by Leah Catotti
There are a lot of things near the top of Biden’s first-100-days agenda – housing must be one of them.
Access to stable housing is deeply related to the ability to live a safe, secure, and healthy life. While this has been true for decades, the COVID-19 crisis has made the linkages between housing, health, and collective safety clearer than ever. With millions of people out of work and struggling to pay rent – and renters of color facing the greatest hardship[i] – Biden needs to follow through on his campaign promise to expand Section 8 housing vouchers to every eligible family.[ii]
Housing is about much more than shelter. Housing can provide safety, comfort, and dignity. It can also provide opportunity. Various housing policies – from the famous Moving to Opportunity study to the more recent Small Area Fair Market Rent Demonstration – have shown that housing and mobility are intricately linked. Increasing access to opportunity for all, but especially for poor families and families of color, should be an explicit goal of the incoming administration.
Housing policy has long been an effective tool for increasing opportunity, most visibly in the way post-World War II mortgages for returning veterans built the white middle class. It has also been a tool for exclusion and marginalization, as people of color have been systematically excluded from accessing homeownership and fair housing through redlining, exclusion from federal loan programs, discrimination in appraisals, landlord discrimination, and other racist policies.
It is past time for us to truly expand access to opportunity through housing policy. But, what does that look like in practice? How does one define – not to mention measure – opportunity?
Policymakers should co-design metrics with impacted communities that define and measure opportunity on community members’ own terms. Understanding that impacted people know best the solutions to the problems they face, and that their wisdom can and should drive policy change, is the way forward. Co-developed opportunity indicators may be around stability, safety, comfort, dignity, respect, or something else – as defined by poor communities and communities of color who have been historically excluded. These metrics can and should be supplemented by additional evidence-based indicators that predict long-term mobility and life outcomes, such as indicators assessing ability to pay rent, neighborhood poverty rates, access to quality schools, access to quality health care, adverse childhood experiences, access to higher-paying jobs, and other economic mobility metrics. Together, these indicate that opportunity is about having choices over the course of one’s life.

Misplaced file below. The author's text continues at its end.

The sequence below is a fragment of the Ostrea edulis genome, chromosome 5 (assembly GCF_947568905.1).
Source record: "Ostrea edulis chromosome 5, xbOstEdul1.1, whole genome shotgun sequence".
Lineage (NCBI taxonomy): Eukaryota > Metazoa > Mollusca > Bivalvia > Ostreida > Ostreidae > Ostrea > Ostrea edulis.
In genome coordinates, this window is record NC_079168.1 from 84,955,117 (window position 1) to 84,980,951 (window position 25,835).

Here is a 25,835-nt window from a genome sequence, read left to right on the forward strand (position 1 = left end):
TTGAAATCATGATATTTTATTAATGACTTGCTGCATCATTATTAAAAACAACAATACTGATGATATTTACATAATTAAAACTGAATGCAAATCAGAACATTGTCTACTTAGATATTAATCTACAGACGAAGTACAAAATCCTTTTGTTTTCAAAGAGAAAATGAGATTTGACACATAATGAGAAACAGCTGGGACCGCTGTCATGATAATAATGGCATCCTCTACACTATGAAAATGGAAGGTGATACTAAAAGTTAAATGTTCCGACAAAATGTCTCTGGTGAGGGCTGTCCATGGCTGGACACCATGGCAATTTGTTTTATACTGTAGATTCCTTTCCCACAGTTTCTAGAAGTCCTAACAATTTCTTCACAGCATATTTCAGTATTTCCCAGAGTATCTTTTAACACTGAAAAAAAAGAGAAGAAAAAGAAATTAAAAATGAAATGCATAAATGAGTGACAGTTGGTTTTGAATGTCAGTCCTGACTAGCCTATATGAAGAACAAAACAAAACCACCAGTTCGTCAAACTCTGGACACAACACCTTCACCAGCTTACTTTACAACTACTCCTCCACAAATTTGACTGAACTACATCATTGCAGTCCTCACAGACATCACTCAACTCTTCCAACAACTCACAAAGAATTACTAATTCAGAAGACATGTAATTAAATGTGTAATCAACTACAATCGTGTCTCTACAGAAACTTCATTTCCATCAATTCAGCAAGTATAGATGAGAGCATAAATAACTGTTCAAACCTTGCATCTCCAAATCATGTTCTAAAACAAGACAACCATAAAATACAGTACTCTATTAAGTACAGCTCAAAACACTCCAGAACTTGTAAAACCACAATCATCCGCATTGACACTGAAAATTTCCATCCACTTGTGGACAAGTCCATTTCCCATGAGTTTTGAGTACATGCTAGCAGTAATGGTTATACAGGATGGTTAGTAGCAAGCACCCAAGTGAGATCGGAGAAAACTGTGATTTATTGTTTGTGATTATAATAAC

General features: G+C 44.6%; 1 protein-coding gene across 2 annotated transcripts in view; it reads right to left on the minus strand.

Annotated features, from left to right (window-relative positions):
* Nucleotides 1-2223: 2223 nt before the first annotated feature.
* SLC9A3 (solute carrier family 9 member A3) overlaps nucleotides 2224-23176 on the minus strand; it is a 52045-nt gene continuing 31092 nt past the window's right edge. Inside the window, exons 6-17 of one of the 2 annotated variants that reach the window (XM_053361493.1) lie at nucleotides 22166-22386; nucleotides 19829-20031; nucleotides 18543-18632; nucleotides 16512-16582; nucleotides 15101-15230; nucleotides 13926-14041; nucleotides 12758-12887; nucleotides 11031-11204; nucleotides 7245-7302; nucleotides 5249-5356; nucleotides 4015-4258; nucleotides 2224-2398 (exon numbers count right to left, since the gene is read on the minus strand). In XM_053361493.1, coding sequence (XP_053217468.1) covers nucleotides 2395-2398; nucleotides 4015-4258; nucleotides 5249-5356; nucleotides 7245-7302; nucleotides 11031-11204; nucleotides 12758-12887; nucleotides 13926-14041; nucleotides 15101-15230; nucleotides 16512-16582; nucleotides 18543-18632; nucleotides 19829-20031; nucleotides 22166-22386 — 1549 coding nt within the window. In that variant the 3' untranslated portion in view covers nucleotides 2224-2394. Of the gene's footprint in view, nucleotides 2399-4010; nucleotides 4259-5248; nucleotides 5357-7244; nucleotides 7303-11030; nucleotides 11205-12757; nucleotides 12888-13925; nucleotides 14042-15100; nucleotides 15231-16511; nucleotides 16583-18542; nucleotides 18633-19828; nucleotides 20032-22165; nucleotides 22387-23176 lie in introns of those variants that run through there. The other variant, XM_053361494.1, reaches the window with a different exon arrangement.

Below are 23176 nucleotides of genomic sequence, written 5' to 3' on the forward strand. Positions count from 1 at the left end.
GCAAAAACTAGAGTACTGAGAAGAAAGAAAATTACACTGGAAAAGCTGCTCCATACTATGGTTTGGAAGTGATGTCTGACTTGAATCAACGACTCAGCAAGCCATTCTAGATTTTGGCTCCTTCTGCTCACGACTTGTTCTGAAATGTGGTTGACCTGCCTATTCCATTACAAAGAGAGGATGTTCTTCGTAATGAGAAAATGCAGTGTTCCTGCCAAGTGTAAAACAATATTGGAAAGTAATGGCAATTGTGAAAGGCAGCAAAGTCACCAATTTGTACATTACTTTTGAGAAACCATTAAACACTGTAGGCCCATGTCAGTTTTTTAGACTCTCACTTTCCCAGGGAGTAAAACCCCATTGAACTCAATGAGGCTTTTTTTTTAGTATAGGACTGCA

Fully funding the Housing Choice Vouchers program is the best way to boost opportunity through housing. Currently, around three in four households that are eligible for rental assistance through Section 8 do not receive it.[iii] By fully funding Section 8 voucher-based and project-based programs so that all who qualify for this support can receive it, an estimated 17 million low-income families will receive assistance.[iv] The housing choice voucher program was designed in part to “eliminate concentrations of poverty” and “provide poor households with greater access to higher-opportunity neighborhoods” – expanding it now will do just that.[v]
Vouchers are a federal government program that assists very low-income families, the elderly, and people with disabilities.[vi] Voucher recipients are able to choose their own housing in any neighborhood, as long as the housing meets health and safety standards and other requirements, and have their rent subsidized by government payments to landlords.[vii] Ample evidence demonstrates that vouchers reduce housing instability and overcrowding,[viii] reduce number of moves over a five-year period by 40% on average,[ix] slightly improve access to safer and lower-poverty neighborhoods,[x] and may have longer-term positive effects on children’s economic outcomes.[xi]